The City of Port Orford presently obtains its water from Hubbard Creek, a perennial stream located just east of the City’s boundary. The City has water rights and a dam permit to impound up to 4.45 cubic feet per second (cfs) of water from the creek. We also hold additional water rights from Gold Run Creek and Garrison Lake as backup water sources.
The water is piped to town where it is treated by filtration and disinfected before being delivered to City residents. The treatment plant was constructed in 1978, upgraded in 1996 and again in 2001, and provides chemical coagulation, flocculation, sedimentation filtration and disinfection treatment of the water. It has a capacity of treating 0.8 million gallons per day (mgd), which is adequate for the present usage of the City.
However, the system is old, and has a continuing loss of treated water in its distribution system. We are working hard to reduce losses in the distribution system and improve its efficiency. This will involve replacing 90% of the piping and associated equipment.
We are in the process of assessing the most effective and cost-efficient ways to modernize our water infrastructure.
How Safe Is Our Water?
To guarantee water quality, stringent tests are regularly performed on the city’s treated drinking water to ensure compliance with US Environmental Protection Agency (EPA) and state drinking water health standards.
Annual “Consumer Confidence Reports” explains the testing the City does to ensure that the drinking water it supplies meets federal regulations.
Water meters are read and billed every month and customers are billed for both water and sewer on the same bill.
2019 – 2020 Rates:
Base rate for water will be: $30.12 which includes first 2000 gallons
Reserve Base Rate is: $3.00
Consumption rate will be billed at:
First 0 – 2,000 gallons included in base rate
2,001 – 5,000 gallons billed at $8.10 per thousand gallons
5,001 – 10,000 gallons billed at $10.16 per thousand gallons
10,001 – 20,000 gallons billed at $11.20 per thousand gallons
Anything over 20,000 gallons billed at $12.23 per thousand gallons
Consumption rate for Reserve Water Usage is $1.00 per thousand used
Base rate for sewer is: $42.60
Reserve Base Rate is: $2.50
Consumption is based on water used and is billed at $7.28 per thousand gallons
Consumption rate for Reserve Water Usage is $.50 per thousand gallons
Hook up fees:
Residential SDC fees for water are $8919.00, sewer SDC fees are $4962.00 and are charged at the same time as water. In addition, there are hook-up fees designed to cover the actual cost of making the connections to the system: $1338.00 for water and $772.00 for sewer. These SDC and hookup fees are based on a ¾ inch water meter size.
Waste Water Treatment
The wastewater system consists of sewage collection pipelines, a treatment plant, and a treated effluent ocean outfall.
The sewage treatment plant is an extended aeration treatment system located in the southwesterly corner of the city. Sewage is collected and transported to the plant through a system of gravity flow and pressure lines. Originally, the treatment plant discharged into Garrison Lake and later to an effluent drainfield located in the dunes lying between the lake and ocean. The drainfield was destroyed by coastal erosion in 1998 and was subsequently replaced by a 2,250-foot ocean outfall located offshore from the outlet to Garrison Lake. The sewage treatment plant was also upgraded along with the construction of the outfall to include ultraviolet disinfection equipment, a new clarifier, and new pumping equipment and control systems.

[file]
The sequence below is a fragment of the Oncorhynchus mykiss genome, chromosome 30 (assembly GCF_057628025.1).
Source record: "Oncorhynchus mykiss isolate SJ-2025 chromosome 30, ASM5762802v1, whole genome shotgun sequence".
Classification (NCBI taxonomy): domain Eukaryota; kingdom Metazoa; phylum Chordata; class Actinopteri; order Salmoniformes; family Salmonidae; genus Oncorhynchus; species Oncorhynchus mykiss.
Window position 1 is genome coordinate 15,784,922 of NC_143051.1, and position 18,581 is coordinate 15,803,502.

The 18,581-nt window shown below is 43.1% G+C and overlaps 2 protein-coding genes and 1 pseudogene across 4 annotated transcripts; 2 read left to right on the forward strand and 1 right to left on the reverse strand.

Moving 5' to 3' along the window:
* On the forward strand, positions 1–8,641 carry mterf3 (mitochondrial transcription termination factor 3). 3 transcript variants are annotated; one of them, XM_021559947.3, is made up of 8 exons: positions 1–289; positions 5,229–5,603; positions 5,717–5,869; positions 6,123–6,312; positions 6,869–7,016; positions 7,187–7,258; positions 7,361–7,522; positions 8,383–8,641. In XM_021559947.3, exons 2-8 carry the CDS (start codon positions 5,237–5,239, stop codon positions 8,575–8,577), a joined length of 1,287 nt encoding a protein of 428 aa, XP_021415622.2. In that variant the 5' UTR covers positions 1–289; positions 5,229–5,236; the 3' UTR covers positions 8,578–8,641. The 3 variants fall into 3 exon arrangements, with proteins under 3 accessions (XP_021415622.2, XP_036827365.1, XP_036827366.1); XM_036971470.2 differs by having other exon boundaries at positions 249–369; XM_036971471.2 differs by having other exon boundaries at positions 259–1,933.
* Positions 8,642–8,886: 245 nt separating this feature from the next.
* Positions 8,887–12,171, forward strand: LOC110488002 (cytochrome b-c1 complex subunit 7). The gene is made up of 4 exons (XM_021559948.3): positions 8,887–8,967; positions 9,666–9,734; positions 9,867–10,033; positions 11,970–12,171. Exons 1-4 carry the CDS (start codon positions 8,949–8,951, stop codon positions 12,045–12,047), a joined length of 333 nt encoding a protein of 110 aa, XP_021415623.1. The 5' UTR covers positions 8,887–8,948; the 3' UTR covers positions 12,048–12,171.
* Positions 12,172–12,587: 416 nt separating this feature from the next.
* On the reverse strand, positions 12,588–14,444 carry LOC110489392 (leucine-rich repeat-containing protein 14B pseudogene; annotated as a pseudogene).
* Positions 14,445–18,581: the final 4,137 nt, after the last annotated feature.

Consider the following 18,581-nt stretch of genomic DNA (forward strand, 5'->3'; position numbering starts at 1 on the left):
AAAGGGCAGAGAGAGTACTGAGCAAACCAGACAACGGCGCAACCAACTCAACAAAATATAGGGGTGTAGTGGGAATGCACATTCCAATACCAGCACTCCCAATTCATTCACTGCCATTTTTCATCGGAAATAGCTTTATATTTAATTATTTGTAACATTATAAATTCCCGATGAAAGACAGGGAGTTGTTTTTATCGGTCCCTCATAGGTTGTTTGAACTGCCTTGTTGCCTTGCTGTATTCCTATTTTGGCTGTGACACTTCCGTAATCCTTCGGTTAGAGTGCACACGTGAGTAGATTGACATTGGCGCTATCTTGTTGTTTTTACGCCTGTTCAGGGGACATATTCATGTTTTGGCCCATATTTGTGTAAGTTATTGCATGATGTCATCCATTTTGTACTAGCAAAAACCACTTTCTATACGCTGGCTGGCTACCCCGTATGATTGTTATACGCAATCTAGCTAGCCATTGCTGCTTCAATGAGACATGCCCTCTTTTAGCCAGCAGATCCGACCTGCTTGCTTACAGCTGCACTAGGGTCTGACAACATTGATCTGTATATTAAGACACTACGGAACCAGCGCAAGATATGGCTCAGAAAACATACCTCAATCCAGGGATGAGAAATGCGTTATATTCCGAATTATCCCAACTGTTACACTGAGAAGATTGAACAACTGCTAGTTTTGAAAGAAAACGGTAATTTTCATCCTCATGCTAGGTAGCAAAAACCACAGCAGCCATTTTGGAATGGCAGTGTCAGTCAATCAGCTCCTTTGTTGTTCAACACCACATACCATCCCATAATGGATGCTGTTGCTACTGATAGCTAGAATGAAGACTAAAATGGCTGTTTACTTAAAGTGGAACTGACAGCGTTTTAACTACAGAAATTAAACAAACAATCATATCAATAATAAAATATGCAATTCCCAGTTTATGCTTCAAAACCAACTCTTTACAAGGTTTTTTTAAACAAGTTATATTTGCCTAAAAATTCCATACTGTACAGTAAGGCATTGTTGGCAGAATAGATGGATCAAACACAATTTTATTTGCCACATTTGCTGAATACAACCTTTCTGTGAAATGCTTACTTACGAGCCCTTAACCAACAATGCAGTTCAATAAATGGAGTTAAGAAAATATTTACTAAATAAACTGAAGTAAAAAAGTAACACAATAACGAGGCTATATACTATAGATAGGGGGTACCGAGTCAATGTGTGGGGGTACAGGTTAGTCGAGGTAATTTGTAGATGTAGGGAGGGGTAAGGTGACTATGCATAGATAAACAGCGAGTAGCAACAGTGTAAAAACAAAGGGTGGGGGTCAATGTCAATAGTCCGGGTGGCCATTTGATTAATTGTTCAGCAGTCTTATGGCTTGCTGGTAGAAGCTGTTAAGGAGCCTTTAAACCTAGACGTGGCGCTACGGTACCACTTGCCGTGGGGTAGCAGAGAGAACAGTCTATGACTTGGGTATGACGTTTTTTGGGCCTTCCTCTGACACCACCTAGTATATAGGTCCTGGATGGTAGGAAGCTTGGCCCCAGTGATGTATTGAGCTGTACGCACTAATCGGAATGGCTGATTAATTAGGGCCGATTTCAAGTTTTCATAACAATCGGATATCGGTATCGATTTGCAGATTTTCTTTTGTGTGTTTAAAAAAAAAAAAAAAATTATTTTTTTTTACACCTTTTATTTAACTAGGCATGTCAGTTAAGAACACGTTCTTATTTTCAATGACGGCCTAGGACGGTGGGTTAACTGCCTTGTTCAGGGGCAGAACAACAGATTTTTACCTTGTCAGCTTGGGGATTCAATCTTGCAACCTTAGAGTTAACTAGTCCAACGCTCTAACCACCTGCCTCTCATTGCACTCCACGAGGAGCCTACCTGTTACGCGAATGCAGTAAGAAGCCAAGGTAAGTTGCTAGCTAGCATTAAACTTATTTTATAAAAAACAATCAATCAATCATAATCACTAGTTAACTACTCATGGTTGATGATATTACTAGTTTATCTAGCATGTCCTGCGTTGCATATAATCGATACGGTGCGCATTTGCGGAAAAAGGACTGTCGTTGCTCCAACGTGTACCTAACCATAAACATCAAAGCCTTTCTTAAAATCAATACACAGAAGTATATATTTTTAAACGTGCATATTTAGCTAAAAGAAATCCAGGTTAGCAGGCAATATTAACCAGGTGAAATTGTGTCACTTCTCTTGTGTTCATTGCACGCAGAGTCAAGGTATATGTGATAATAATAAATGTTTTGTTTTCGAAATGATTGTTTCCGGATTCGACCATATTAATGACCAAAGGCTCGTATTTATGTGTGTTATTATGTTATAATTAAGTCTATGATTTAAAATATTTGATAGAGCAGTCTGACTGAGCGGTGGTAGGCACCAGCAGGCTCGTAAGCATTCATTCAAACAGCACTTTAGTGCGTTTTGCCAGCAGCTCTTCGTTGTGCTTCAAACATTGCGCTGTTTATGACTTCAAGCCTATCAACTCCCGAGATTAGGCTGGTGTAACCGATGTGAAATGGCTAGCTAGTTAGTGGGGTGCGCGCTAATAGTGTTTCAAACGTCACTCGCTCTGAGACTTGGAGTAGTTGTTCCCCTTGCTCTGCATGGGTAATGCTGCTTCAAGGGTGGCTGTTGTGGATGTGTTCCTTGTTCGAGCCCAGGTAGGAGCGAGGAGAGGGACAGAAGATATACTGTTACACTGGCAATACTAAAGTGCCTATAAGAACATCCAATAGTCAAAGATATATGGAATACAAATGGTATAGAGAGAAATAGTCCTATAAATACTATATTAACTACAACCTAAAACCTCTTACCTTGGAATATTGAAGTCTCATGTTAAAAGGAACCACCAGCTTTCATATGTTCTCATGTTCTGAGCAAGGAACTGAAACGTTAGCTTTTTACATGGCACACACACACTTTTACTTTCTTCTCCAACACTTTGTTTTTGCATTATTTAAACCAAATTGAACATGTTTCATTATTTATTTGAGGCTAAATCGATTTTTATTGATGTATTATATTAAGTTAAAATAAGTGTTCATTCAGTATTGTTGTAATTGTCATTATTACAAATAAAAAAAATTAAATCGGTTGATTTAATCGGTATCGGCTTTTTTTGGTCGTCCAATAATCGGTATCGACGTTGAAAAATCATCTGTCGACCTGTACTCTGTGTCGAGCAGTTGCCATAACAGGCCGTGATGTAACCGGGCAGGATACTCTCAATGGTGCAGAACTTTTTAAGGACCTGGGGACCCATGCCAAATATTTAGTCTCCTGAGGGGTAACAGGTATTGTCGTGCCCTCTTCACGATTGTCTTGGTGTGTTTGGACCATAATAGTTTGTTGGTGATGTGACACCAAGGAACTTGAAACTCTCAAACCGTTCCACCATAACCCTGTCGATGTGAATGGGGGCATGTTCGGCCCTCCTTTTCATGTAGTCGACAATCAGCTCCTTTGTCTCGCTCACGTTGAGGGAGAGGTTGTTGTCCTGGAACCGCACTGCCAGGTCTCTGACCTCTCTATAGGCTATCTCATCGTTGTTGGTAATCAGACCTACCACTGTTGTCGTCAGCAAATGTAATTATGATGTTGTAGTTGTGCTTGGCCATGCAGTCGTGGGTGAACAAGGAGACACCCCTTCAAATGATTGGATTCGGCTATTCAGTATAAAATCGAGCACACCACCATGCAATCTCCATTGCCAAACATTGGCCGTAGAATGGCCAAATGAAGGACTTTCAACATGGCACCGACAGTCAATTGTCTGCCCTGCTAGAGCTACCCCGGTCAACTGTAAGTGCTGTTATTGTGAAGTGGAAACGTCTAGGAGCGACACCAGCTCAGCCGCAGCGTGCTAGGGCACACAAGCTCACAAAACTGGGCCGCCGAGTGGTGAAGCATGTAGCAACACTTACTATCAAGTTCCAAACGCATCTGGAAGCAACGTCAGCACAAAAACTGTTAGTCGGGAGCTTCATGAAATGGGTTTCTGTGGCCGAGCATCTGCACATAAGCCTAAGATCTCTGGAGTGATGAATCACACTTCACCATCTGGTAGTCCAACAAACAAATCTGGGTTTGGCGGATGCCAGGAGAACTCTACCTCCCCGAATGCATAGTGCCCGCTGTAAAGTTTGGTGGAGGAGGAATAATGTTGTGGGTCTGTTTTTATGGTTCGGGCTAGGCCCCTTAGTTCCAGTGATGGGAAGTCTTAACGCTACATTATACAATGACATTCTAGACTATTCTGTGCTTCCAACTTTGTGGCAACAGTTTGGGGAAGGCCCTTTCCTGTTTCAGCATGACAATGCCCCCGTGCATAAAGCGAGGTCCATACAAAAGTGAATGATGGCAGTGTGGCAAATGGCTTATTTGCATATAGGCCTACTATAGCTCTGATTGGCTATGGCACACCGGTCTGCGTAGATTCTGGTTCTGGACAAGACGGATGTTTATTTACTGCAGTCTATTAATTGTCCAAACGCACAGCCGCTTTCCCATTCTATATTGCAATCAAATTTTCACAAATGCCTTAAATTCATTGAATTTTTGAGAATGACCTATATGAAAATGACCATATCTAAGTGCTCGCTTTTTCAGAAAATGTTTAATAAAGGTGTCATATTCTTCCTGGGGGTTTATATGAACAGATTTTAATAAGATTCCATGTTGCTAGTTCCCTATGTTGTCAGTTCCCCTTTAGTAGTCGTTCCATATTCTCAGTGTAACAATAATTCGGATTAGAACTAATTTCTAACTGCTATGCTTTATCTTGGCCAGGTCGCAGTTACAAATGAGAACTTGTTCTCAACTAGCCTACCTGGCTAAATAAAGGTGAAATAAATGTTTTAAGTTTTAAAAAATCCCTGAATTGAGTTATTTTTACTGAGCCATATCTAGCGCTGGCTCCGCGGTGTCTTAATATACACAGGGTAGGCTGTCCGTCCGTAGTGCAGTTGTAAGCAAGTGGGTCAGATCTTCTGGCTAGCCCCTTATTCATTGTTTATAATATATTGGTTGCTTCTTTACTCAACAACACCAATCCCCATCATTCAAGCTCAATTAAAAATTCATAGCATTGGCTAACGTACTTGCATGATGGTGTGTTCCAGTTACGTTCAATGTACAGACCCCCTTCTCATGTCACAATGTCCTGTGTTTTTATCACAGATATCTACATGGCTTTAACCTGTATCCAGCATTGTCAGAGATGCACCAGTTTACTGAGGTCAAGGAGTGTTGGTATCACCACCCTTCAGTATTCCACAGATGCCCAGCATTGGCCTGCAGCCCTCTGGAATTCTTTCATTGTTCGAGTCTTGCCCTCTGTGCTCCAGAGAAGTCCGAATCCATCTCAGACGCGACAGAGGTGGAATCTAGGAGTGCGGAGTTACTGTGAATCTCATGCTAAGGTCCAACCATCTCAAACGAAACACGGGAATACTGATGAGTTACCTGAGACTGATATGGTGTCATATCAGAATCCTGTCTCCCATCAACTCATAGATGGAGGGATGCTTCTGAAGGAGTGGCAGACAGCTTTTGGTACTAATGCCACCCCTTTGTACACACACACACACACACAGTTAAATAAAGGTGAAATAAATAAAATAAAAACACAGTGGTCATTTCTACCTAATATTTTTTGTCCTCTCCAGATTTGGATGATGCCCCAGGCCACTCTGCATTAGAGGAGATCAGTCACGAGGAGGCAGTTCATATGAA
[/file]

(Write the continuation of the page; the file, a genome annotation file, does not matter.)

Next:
In addition, the City has continued to make improvements to the collection piping to remove infiltration and inflow of storm water and thus reduce peak flows through the treatment plant.
At present, the wastewater collection and treatment system is adequate to handle the city’s needs, though some of the lift stations require upgrading soon.
Sewer usage is charged based on metered water usage. Water meters are read every month and customers are billed for both water and sewer on the same bill.
Click for Water Conservation Tips
Water Conservation Tips
Everyone is encouraged to use water wisely. Water conservation can save on water and sewer fees, and when you use less hot water, your fuel bills are lower as well.
One hint: Shower rather than bathe.
When sun shines on surface water the water evaporates to form clouds. Rain falling from those clouds travels through what is called the water cycle.
Outside Hoses and Faucets
Hoses and outside faucets are often left running. Common garden hoses (2″ or 5/8″ inch diameter at full flow) can use up to 630 – 1,020 gallons per hour; larger hoses use more. The amount of your water bill, may increase substantially due to extended outside water usage or water loss.